Making energy efficient improvements to your home will do more than reduce your energy costs - they'll also reduce your tax bill.
Making energy efficient improvements to your home will do more than reduce your energy costs – they’ll also reduce your tax bill.
The tax credit for energy-efficient windows or doors, air conditioners or furnaces, or other energy-saving improvements disappeared in 2008, but returned for 2009 and 2010 – at an even higher value. This is one case where procrastination paid off.
Under the American Recovery and Reinvestment Act of 2009, homeowners who made the improvements are eligible for a credit equal to 30 percent of the cost, up to a maximum credit of $1,500.
To get the maximum credit, a taxpayer would have to pay $5,000 on energy efficiency improvements. The previous maximum had been $500. The good news for homeowners is that they can claim the new credit even if they had taken the old one.
- WWU cancels classes Tuesday after racial threats on social media
- Seahawks re-sign Bryce Brown in Marshawn Lynch’s absence
- Report: Seahawks’ Marshawn Lynch has surgery Wednesday, could be back by late December
- Like Marshawn Lynch, Seahawks’ Thomas Rawls craves contact
- Seahawks ramblings: What got Cary Williams benched?
Most Read Stories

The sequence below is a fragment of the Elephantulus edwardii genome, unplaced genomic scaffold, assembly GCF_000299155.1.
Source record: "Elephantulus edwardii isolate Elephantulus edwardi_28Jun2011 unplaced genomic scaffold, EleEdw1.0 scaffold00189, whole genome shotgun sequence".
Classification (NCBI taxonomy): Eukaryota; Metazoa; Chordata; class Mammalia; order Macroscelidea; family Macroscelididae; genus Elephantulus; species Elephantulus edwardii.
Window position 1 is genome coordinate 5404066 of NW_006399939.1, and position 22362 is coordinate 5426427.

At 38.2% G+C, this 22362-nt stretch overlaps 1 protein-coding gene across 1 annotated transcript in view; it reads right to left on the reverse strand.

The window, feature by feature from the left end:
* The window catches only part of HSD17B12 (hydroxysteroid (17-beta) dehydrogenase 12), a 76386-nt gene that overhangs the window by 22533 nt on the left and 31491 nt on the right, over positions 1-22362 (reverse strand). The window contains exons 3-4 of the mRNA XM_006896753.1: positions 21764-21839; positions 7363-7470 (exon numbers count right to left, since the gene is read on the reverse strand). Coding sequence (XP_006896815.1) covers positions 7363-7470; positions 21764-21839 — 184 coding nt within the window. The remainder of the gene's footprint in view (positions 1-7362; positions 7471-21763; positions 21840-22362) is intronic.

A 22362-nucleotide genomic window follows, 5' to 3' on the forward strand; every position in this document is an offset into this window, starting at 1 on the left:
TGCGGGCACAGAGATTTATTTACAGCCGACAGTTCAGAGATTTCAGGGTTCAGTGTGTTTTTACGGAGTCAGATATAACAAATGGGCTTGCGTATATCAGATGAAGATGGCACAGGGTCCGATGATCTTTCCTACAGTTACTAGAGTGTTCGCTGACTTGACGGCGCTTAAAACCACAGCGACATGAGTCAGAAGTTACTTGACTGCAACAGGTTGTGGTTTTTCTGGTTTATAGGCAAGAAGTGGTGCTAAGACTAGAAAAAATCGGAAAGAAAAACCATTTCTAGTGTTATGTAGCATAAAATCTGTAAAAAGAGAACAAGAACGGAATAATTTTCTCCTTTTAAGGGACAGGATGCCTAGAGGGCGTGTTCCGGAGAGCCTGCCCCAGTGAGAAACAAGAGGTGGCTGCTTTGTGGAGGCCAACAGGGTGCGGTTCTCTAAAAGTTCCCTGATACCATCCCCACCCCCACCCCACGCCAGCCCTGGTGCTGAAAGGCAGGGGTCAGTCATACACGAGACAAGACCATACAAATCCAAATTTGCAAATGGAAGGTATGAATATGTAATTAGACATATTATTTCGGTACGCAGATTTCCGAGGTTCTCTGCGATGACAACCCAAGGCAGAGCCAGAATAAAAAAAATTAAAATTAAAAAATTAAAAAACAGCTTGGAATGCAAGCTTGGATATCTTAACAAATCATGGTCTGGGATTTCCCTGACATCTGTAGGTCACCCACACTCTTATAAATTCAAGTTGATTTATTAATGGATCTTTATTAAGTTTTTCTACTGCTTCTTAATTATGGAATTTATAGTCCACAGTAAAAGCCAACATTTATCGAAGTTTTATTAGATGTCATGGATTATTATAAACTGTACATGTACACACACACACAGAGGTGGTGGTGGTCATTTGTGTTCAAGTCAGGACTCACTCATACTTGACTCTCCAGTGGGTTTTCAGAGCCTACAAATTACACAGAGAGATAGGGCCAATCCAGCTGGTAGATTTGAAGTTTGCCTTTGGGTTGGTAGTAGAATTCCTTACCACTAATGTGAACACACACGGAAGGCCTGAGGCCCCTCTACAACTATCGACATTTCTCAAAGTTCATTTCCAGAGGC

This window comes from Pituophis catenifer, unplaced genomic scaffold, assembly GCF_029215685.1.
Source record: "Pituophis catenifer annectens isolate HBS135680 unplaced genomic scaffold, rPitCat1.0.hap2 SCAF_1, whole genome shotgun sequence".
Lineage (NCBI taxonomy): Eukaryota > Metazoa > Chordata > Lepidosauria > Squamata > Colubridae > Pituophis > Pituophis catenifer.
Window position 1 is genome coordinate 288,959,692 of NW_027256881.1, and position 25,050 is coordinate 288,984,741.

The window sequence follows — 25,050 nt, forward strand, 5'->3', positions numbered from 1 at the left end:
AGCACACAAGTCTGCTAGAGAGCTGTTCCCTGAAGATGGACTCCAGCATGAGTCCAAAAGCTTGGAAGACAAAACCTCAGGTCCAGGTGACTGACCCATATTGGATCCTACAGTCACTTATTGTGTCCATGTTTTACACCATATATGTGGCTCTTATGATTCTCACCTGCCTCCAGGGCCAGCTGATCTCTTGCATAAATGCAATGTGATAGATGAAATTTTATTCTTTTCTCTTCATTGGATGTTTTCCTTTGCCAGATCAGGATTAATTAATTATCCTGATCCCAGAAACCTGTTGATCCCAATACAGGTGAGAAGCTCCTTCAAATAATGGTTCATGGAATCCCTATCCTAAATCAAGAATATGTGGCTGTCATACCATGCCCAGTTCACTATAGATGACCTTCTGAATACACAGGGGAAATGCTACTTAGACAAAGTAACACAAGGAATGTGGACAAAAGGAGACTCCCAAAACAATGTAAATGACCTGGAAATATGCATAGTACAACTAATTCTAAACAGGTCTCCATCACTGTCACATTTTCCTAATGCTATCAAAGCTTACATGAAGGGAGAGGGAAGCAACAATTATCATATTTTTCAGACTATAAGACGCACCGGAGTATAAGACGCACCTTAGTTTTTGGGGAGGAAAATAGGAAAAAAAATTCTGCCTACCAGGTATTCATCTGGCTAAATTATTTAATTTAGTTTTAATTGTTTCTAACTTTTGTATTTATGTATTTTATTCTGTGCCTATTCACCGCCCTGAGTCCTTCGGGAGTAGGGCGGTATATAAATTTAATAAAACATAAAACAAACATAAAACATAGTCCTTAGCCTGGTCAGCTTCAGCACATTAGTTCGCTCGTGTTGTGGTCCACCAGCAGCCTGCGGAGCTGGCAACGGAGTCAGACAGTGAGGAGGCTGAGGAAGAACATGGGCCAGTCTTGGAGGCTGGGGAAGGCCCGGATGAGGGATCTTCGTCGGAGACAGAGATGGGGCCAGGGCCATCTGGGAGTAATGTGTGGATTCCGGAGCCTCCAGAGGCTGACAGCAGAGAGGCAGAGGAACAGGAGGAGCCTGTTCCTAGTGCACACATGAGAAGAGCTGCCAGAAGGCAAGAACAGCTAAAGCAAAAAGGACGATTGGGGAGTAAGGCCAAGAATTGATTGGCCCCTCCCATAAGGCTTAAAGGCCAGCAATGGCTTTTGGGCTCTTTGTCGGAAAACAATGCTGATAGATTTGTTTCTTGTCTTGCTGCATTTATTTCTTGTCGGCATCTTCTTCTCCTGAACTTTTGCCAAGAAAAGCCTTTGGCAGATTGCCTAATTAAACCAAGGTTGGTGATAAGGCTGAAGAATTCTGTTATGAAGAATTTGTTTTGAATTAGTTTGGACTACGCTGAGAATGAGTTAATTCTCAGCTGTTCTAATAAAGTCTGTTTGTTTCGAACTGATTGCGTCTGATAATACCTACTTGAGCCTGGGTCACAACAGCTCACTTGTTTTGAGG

“You get a clean start with this one,” said Mark Luscombe, principal analyst for CCH’s tax and accounting group.
To qualify, the improvements must have been made during 2009 – or 2010 if you’re going to claim them the following year. There is no income limit for the credit, and limits on individual items are gone. That means, for example, you can claim the full credit for windows, Luscombe said.
But there’s a catch. “Homeowners should be aware that the standards in the new law are higher than the standards for the credit that was available in 2007,” the Internal Revenue Service said. The IRS cautioned that not all products that carry the Energy Department’s Energy Star label qualify.
So how do you know if the furnace or hot water heater you purchased is eligible?
It’s up to the manufacturer to certify that the product qualifies. The IRS recommends that taxpayers keep a copy of the certification statement.
Homeowners who choose alternative energy could be in for a bigger tax credit.
There’s a 30 percent tax credit with no maximum for homeowners who install solar water heaters, geothermal heat pumps or small wind turbines. The credit also applies to site preparation and installation.
If you want to claim the credits, you’ll have to file Form 5695.
The tax credits for energy efficient home improvements are in addition to those for purchasing certain hybrid or alternative energy vehicles. The credit begins phasing out after the manufacturer sells 60,000 hybrids.
For 2009 model year cars, manufacturers that had hybrids still eligible for the credit are Cadillac, Chevrolet, Chrysler, Dodge, Ford, GMC, Mazda, Mercury, Nissan and Saturn. For the 2010 model year, the list includes hybrids manufactured by Cadillac, Chevrolet, Ford, GMC, Mercury, Mercedes-Benz and Nissan.
There are new tax credits for plug-in electric vehicles.
The credits range from $2,500 to $15,000, depending on the kind of vehicle, its weight and its battery.
On the Net:
Hybrid models eligible for credits: